EJ Levy’s novel, “The Cape Doctor,” was named a New York Times Book Review Editors’ Choice and one of Barnes & Noble’s Best Books of Summer 2021. Her story collection, ”Love, In Theory,” won a Flannery O’Connor Award and GLCA New Writers Award for Fiction. Levy’s anthology, “Tasting Life Twice: Literary Lesbian Fiction by New American Writers,” won a Lambda Award. She has worked as a film-magazine editor, edited an LGBTQ newspaper, been an environmental activist in New Mexico, and is currently an Associate Professor in the MFA at Colorado State University.

SunLit: Tell us this book’s backstory. What inspired you to write it? Where did the story/theme originate? 

EJ Levy: I first heard of Dr. James Barry (re-named Dr. Perry in my novel) on a flight to Cape Town in October 2011. A single line in a guidebook captivated my attention — it was about a brilliant 19-century army surgeon, a dandy and duelist, who was caught in a sodomy scandal with Cape Town’s aristocratic governor in 1824, only to be discovered after death to have been a “perfect female” who had carried a child (we now know that “perfect female” was Margaret Ann Bulkley, born in Cork, Ireland, circa 1790, who became James in order to enter medical school at a time when women were denied that education).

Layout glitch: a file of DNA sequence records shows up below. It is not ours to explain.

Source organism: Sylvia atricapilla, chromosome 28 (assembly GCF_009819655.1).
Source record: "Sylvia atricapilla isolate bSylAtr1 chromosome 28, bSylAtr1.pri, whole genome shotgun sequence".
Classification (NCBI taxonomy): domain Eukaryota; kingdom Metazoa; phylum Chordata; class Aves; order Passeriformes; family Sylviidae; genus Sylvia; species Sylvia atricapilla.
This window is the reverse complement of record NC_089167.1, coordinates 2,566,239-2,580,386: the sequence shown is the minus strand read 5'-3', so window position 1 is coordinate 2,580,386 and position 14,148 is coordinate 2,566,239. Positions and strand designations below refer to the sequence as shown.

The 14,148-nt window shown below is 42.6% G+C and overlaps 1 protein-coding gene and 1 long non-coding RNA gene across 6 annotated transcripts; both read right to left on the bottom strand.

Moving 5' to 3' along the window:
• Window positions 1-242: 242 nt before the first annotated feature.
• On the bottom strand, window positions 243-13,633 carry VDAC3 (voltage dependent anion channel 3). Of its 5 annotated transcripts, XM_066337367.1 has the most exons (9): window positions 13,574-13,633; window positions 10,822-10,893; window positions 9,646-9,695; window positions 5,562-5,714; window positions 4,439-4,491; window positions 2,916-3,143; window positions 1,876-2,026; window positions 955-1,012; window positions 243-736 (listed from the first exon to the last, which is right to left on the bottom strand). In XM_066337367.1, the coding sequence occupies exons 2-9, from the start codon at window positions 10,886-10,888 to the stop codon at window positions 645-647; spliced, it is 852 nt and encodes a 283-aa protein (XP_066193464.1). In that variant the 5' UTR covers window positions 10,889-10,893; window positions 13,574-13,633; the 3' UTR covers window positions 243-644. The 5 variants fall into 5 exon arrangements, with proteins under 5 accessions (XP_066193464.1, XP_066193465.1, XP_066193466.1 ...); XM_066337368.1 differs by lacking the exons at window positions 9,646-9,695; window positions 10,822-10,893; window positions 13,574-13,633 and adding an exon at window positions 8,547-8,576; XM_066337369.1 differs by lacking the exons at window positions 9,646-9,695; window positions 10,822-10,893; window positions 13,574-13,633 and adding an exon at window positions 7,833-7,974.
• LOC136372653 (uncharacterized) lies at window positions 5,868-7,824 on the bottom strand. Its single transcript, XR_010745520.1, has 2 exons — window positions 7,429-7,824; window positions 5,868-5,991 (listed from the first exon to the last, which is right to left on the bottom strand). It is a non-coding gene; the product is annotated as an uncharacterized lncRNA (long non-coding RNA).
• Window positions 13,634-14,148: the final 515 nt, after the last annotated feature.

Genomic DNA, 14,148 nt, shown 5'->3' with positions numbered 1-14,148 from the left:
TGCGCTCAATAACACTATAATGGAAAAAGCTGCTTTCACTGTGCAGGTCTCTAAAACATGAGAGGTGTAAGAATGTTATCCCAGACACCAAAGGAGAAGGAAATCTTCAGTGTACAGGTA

As I toured Cape Town, I wondered what Barry had thought of those places — a prison, a hospital, a garden, the mountains. Barry’s voice seemed to be in my head, as I walked: the doctor absorbed by botany, a collector and student of local plants for medicinal purposes; Barry at Tunhuys (the Government House), at the Castle, where soldiers were quartered, at Simon’s Bay. It felt less like imagining, than like listening.